Introduction: Transfusion-transmissible infectious agents such as human immunodeficiency virus (HIV), hepatitis B virus (HBV), hepatitis C virus (HCV) and syphilis are among the greatest threats to blood safety for the recipient. This study aimed to determine the seroprevalence and temporal trends of syphilis infections among blood donors in a tertiary care hospital blood bank over the last 10 years
Materials and Methods: A retrospective analysis of screening results of 80,749 voluntary and replacement donors from 2001 to 2010 was done. Testing for Syphilis was done using rapid plasma reagin (RPR) card test. Prevalence of syphilis per 100 donations, gender, age wise distribution and prevalence based on type of donors (replacement or voluntary) were calculated. Statistical analysis was done using Epi Info 6 (version 6.04d) software.
Results: A total of 80,749 donors were screened over a period of ten years, of which 40,201 (49.78%) were voluntary and 40,548 (50.21%) replacement donors. 77,074 (95.44%) were male and 3,675 (4.5%) were female donors. Total of 352 units (0.43%) were positive for syphilis. Of these 103 (0.25%) were voluntary donors and 249 (0.61%) were replacement. Positivity was maximum in the group of 21-30 years of age (150, 42.6%). Number of syphilis positive female donor was 10(2.8%). The overall prevalence shows a significant decrease from 53(0.57%) in year 2001 to 18 (0.21%) in year 2010.
Conclusion: There has been a overall decreasing trend in the prevalence of syphilis in blood donors, over the last decade. This may be due to better awareness, exclusion of paid donors, self exclusion by donors, wide availability of curative treatment and better screening tests.
Key Words: Syphilis, voluntary and replacement donors, decreasing trends
Prevention of transmission of HIV through blood; How far have we succeeded?
Chaitanya Kumar I. S, Anju Verma K. V. Sreedhar Babu, D.S. Jothi Bai
Department of Transfusion Medicine, Sri Venkateswara Institute of Medical Sciences, Andhra Pradesh, India.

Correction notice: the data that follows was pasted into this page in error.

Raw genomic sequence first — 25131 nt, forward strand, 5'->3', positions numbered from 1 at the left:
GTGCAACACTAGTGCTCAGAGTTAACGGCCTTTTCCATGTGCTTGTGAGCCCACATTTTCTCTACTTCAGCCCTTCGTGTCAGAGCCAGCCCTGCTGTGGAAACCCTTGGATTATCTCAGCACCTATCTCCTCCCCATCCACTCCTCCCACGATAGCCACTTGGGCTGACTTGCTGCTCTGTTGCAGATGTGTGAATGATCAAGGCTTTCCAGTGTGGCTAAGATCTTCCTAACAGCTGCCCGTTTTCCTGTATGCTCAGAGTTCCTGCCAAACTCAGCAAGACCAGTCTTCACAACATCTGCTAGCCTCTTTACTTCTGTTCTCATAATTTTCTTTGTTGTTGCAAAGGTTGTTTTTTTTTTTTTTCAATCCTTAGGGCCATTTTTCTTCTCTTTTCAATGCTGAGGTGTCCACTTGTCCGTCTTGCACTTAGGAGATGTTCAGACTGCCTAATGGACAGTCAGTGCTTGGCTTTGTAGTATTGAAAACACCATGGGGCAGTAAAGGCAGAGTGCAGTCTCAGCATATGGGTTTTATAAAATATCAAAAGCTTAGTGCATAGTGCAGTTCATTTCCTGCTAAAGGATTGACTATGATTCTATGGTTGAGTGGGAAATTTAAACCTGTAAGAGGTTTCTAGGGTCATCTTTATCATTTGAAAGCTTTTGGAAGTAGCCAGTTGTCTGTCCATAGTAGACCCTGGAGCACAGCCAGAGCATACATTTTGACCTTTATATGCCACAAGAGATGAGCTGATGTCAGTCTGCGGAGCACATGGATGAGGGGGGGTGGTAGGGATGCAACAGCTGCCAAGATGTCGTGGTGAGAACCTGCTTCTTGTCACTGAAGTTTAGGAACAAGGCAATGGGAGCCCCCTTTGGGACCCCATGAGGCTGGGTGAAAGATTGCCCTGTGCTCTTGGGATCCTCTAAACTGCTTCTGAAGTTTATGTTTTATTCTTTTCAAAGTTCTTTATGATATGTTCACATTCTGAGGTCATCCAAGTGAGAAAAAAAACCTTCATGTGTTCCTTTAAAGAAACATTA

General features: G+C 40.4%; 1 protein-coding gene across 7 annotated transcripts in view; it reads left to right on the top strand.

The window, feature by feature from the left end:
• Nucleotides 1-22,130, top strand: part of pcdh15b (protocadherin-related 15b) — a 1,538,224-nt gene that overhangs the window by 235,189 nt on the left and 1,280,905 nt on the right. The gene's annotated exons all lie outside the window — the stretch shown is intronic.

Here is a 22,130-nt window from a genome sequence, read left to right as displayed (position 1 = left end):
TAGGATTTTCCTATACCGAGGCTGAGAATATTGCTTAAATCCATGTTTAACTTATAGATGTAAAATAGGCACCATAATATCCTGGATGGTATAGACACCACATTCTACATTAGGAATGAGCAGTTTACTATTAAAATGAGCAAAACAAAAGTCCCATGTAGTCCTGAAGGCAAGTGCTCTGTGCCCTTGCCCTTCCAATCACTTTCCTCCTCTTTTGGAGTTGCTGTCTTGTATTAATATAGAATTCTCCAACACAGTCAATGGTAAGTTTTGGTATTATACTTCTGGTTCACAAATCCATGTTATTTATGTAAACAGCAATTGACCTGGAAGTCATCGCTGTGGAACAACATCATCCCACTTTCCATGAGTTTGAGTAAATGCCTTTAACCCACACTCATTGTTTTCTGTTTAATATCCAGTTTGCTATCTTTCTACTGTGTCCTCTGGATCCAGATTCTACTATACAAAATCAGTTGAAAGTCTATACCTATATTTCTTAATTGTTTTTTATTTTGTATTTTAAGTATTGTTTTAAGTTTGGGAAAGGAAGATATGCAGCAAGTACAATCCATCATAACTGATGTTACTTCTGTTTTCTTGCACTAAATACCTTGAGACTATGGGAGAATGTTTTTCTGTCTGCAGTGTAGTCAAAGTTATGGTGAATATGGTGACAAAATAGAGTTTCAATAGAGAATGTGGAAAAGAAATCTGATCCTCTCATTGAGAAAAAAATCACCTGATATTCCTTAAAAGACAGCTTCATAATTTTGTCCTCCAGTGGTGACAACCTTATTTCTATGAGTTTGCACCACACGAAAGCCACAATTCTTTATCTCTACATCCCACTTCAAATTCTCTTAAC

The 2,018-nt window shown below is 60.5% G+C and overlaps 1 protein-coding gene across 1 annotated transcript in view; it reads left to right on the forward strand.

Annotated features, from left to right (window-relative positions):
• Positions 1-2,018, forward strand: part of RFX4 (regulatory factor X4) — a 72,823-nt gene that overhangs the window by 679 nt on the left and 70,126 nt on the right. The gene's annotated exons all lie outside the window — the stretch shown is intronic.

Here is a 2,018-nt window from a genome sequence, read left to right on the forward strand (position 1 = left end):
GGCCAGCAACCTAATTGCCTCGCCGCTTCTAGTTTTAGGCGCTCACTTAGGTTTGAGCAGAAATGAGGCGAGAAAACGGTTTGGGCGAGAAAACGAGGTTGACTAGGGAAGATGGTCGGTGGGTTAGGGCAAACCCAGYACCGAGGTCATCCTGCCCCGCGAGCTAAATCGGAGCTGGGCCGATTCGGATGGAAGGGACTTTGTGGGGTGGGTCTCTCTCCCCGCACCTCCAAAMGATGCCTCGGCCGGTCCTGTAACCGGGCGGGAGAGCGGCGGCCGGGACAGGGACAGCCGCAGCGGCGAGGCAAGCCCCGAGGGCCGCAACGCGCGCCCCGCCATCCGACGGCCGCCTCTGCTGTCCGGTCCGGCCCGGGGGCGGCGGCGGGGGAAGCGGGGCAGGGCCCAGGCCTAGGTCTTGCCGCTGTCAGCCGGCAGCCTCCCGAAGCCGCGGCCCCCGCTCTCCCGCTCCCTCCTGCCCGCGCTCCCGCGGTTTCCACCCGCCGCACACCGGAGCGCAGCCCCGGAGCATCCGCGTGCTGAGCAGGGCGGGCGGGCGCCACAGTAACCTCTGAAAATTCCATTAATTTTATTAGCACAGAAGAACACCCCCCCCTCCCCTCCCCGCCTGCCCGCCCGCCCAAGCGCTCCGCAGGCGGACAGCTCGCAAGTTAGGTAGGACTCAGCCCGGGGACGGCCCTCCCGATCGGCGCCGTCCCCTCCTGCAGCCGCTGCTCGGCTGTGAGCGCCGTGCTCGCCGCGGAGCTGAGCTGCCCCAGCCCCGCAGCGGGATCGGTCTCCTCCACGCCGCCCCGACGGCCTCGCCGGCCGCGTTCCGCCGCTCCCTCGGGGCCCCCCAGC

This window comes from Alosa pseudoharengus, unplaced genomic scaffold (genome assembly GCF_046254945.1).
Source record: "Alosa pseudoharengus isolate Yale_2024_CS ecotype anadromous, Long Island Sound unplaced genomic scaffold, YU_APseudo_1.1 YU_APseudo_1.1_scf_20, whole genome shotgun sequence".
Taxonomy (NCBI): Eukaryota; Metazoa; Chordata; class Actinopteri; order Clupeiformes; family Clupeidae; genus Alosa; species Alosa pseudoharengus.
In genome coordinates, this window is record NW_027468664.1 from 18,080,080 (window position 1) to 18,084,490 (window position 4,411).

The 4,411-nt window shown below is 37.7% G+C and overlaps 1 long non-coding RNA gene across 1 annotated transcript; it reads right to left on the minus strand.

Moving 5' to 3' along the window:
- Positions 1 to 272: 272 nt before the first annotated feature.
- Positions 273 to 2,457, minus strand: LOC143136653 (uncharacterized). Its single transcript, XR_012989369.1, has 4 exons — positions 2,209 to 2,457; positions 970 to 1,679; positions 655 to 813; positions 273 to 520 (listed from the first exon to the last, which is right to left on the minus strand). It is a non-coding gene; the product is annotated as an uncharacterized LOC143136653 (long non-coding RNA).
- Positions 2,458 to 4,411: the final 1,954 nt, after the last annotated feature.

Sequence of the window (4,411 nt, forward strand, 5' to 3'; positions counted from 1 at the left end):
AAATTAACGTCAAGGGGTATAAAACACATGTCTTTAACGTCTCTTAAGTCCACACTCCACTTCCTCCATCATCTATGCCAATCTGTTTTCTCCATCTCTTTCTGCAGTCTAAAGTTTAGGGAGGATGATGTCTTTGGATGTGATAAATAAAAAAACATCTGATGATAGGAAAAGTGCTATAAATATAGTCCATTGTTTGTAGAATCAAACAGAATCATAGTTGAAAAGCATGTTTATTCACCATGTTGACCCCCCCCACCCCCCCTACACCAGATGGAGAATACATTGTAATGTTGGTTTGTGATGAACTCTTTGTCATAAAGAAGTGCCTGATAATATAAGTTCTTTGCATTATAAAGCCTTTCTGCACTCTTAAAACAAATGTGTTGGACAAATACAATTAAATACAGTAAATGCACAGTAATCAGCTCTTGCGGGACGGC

Background: The efficiency of transmission of HIV through blood transfusion is very high >90%. The HIV prevalence in Andhra Pradesh (AP) remains the highest of all states in (1.07% in males and 0.73% in females). One of the private blood banks in AP was closed last year for issuing HIV seroreactive blood, which was tested nonreactive in their blood bank. During a recent review meeting, an official pointed out our high HIV seroreactivity, and attributed it to the bleeding of professional donors. In view of these, we wanted to make an audit into the operative methods at our blood bank, to prevent the HIV transmission through blood products.
Aims: To compare the HIV seroreactivity of the recent one year, with that of the previous year.
To review the effectiveness of the selection process for low risk donors at our blood bank.
To compare our voluntary blood donation status of the recent one year with that of the previous year.
To evaluate the implementation of our efforts to follow the guidelines of World Health Organization (WHO) for the prevention of HIV.
Materials and Methods: It is a retrospective study conducted at a blood center attached to a tertiary care hospital. Data of the past 2 years, i.e., from 1 st August 2009 to 31 st July 2011 were retrieved and analyzed. Apart from the samples collected at our blood bank, the total number of samples received from the local blood collection centers, where the pilgrims donate was also verified. The screening register for donor HIV seroreactivity was reviewed. We verified the results of the initial seroreactive samples after repetition to exclude false positive results. The Donor register was scrutinized to get the voluntary blood donation status for the above period. The deferral register was scrutinized to review causes of deferral.